It is challenging enough to talk about intimacy and sex with a spouse or longtime partner. But if you are single and have arthritis, it can be super intimidating to even try to date. Here’s how to look for love in all the right places.

1. Love yourself first. “When you’re a little girl, you want to grow up and find that perfect man and live happily ever after,” recalls Elizabeth Counter, 26. “But after I got systemic juvenile rheumatoid arthritis, I was convinced nobody would want me. Why would they? I’m damaged goods.”

That kind of negative thinking is common among those with arthritis – and it isn’t sexy to anyone, says certified sexuality educator Cory Silverberg, co-author of The Ultimate Guide to Sex and Disability: For All of Us Who Live with Disabilities, Chronic Pain, and Illness (Cleis Press, 2003). “It isolates people and keeps them from having healthy relationships.” 

Counter says that her mom always told her that she was more than a disease, but until she started believing it herself, she was reluctant to date. “I decided that feeling sorry for myself wasn’t very attractive,” she admits. And once she stopped seeing herself as a sick person, others did, too.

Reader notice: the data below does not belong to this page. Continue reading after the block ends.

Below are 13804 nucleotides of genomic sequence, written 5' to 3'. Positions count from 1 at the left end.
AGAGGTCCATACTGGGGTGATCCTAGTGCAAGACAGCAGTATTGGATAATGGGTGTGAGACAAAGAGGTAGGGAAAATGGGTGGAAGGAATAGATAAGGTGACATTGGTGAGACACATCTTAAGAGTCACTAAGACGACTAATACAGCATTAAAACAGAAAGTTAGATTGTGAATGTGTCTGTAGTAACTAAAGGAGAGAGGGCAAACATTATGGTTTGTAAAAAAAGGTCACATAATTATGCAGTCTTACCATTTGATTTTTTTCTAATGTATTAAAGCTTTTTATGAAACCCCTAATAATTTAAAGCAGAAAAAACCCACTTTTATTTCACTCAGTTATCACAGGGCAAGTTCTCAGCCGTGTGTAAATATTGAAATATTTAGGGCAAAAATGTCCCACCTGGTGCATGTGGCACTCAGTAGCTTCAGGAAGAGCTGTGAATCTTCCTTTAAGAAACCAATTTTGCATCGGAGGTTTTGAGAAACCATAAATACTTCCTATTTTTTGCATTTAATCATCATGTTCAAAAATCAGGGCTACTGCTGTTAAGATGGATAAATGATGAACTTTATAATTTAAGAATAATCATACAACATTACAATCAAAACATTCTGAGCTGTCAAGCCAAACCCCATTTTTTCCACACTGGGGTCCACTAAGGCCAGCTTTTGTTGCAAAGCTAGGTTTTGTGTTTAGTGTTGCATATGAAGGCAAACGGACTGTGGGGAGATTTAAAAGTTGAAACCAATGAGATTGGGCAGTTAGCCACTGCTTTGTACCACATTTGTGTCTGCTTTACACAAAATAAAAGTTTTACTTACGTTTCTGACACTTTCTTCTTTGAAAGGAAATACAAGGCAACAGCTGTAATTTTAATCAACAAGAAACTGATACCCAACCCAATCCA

2. Find others who really understand chronic disease or disability. Online dating is hugely popular, and services such as www.disableddatingclub.com and www.enablelove.com specialize in connecting disabled singles. Silverberg doesn't recommend any particular online dating site, but says such sites, in general, can offer an advantage. “What’s nice about online dating is that you can bond because of your personality and communication before you have to deal with the physical,” he says. (As always, follow common-sense safety rules when getting together with anyone you’ve met on the Internet.)

Don’t want to meet someone on the web? Sign up for the Arthritis Foundation’s Arthritis Walk or train for a marathon with the Foundation's Joints in Motion team. You can learn more about these events at www.arthritis.org.